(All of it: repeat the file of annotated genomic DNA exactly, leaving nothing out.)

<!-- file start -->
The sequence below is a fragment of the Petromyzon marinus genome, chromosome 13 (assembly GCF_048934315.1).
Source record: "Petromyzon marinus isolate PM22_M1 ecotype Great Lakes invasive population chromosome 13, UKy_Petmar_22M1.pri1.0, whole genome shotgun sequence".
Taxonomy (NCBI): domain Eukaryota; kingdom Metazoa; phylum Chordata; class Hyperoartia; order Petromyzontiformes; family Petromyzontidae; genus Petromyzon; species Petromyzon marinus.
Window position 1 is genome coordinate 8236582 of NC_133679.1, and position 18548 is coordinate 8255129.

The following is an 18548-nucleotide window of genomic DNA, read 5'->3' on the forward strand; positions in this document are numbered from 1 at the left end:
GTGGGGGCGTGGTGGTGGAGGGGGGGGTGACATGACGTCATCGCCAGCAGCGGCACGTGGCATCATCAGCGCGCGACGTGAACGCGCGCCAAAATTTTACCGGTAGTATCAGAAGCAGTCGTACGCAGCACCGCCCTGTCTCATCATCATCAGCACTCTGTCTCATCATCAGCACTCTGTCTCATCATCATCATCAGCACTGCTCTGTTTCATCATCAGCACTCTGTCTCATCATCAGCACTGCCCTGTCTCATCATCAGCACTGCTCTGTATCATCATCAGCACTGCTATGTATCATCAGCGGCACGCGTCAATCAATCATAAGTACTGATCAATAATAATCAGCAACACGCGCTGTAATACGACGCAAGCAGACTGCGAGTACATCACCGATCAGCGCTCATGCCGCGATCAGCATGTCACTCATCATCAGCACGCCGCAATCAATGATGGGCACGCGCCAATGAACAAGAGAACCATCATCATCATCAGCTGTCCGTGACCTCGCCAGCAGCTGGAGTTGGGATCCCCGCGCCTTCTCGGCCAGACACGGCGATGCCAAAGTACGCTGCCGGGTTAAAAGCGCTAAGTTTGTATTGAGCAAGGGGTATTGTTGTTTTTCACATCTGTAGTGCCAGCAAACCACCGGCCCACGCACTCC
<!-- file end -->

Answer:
The sequence below is a fragment of the Petromyzon marinus genome, chromosome 13 (assembly GCF_048934315.1).
Source record: "Petromyzon marinus isolate PM22_M1 ecotype Great Lakes invasive population chromosome 13, UKy_Petmar_22M1.pri1.0, whole genome shotgun sequence".
Taxonomy (NCBI): domain Eukaryota; kingdom Metazoa; phylum Chordata; class Hyperoartia; order Petromyzontiformes; family Petromyzontidae; genus Petromyzon; species Petromyzon marinus.
Window position 1 is genome coordinate 8236582 of NC_133679.1, and position 18548 is coordinate 8255129.

The following is an 18548-nucleotide window of genomic DNA, read 5'->3' on the forward strand; positions in this document are numbered from 1 at the left end:
GTGGGGGCGTGGTGGTGGAGGGGGGGGTGACATGACGTCATCGCCAGCAGCGGCACGTGGCATCATCAGCGCGCGACGTGAACGCGCGCCAAAATTTTACCGGTAGTATCAGAAGCAGTCGTACGCAGCACCGCCCTGTCTCATCATCATCAGCACTCTGTCTCATCATCAGCACTCTGTCTCATCATCATCATCAGCACTGCTCTGTTTCATCATCAGCACTCTGTCTCATCATCAGCACTGCCCTGTCTCATCATCAGCACTGCTCTGTATCATCATCAGCACTGCTATGTATCATCAGCGGCACGCGTCAATCAATCATAAGTACTGATCAATAATAATCAGCAACACGCGCTGTAATACGACGCAAGCAGACTGCGAGTACATCACCGATCAGCGCTCATGCCGCGATCAGCATGTCACTCATCATCAGCACGCCGCAATCAATGATGGGCACGCGCCAATGAACAAGAGAACCATCATCATCATCAGCTGTCCGTGACCTCGCCAGCAGCTGGAGTTGGGATCCCCGCGCCTTCTCGGCCAGACACGGCGATGCCAAAGTACGCTGCCGGGTTAAAAGCGCTAAGTTTGTATTGAGCAAGGGGTATTGTTGTTTTTCACATCTGTAGTGCCAGCAAACCACCGGCCCACGCACTCC